Review how to apply the topical filtering of ZeroMQ to implement basic notifications. Also take a look at the framing and encoding of news updates.
- [Instructor] As mentioned previously, subscribers must set topical subscriptions in order to receive messages. In fact, they can set multiple subscriptions. However, filtering is done using binary prefix matching. In other words, the leading bytes of the first frame of the message are matched against a given subscription. We'll make significant use of this feature in our chat application. So it's worth understanding it in detail. Let's imagine we have a publisher broadcasting where each message has one of five different topics. Now imagine our subscriber sets a subscription of a-n.
We can expect to receive messages with any of the five topics. However, if we instead set a subscription of a-n-t, we would only receive messages with three of the topics. Finally, consider two more examples. A-n-t-i and a-n-t-u. We can expect to receive only messages that begin with byte sequencing a-n-t-i-q-u-e. We'd like to extend our server to announce when a client arrives or leaves the chat. To do so, we'll add a popsocket to our server.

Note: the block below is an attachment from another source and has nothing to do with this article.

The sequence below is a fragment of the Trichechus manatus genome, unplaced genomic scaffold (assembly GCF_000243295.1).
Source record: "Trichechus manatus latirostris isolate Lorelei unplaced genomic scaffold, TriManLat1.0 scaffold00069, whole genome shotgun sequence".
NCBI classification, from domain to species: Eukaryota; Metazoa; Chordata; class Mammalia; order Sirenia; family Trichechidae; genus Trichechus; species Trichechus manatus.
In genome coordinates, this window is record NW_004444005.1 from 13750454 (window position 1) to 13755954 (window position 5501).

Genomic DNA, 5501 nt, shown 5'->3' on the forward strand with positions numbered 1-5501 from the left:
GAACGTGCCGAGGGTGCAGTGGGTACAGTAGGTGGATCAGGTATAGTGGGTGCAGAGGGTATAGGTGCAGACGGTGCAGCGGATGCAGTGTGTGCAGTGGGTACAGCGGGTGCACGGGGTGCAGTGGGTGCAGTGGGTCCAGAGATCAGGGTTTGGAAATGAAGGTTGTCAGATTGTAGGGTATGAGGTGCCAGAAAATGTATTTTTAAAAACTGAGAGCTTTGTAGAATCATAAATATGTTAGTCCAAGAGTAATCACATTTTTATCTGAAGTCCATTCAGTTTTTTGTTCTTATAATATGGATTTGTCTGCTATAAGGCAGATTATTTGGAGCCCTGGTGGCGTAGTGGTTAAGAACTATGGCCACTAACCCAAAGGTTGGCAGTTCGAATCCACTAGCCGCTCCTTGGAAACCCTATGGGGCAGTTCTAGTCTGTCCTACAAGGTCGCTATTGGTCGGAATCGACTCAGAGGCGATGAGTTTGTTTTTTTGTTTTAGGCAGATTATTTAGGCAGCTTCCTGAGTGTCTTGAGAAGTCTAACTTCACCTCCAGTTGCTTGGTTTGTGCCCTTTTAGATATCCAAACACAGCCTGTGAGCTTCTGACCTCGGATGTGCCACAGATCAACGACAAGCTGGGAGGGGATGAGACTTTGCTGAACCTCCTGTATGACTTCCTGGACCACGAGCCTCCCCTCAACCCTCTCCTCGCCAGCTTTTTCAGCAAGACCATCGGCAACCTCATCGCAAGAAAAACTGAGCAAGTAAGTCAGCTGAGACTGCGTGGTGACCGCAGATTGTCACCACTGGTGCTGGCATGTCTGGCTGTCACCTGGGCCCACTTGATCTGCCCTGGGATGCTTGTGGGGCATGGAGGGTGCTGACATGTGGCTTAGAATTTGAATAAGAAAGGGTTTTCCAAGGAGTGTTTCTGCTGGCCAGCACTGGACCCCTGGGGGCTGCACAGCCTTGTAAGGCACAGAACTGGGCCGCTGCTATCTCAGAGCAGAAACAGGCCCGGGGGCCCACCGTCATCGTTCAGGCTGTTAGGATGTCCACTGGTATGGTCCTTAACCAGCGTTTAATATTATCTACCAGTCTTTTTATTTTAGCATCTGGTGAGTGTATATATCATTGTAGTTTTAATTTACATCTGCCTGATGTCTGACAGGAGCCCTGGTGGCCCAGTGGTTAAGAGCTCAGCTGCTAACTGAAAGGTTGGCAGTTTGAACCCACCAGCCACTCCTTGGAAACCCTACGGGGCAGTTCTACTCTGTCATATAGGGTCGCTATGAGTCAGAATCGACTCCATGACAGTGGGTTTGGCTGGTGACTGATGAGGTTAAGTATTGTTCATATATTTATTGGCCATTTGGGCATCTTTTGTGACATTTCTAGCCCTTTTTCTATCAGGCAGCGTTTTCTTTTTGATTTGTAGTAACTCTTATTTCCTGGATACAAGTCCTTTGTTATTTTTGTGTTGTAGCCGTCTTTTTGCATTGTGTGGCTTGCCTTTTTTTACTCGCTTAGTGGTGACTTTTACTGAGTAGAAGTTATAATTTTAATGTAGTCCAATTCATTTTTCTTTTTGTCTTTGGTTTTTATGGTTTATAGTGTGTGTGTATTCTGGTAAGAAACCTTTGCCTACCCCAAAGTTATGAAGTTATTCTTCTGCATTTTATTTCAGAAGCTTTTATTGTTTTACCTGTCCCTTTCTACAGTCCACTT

It will broadcast a message with two frames. This follows the very common pattern of using one message frame as the topic with a second frame for the actual content. In our client, we'll set up a sub socket to receive these updates. Note that we've used the first few bytes of the topic to describe our chat protocol. So we could, at a minimum, set a subscription for that information. However, we'll actually set a subscription which matches the full topic frame. This would give us a bit more flexibility in the future should we decide to receive additional information.
- Building a single-file application
- Two-way messaging
- Heartbeating to detect disconnects
- Broadcasting messages using publish/subscribe
- Combining one-way and two-way messaging channels
- Troubleshooting your app
- Designing and evolving protocols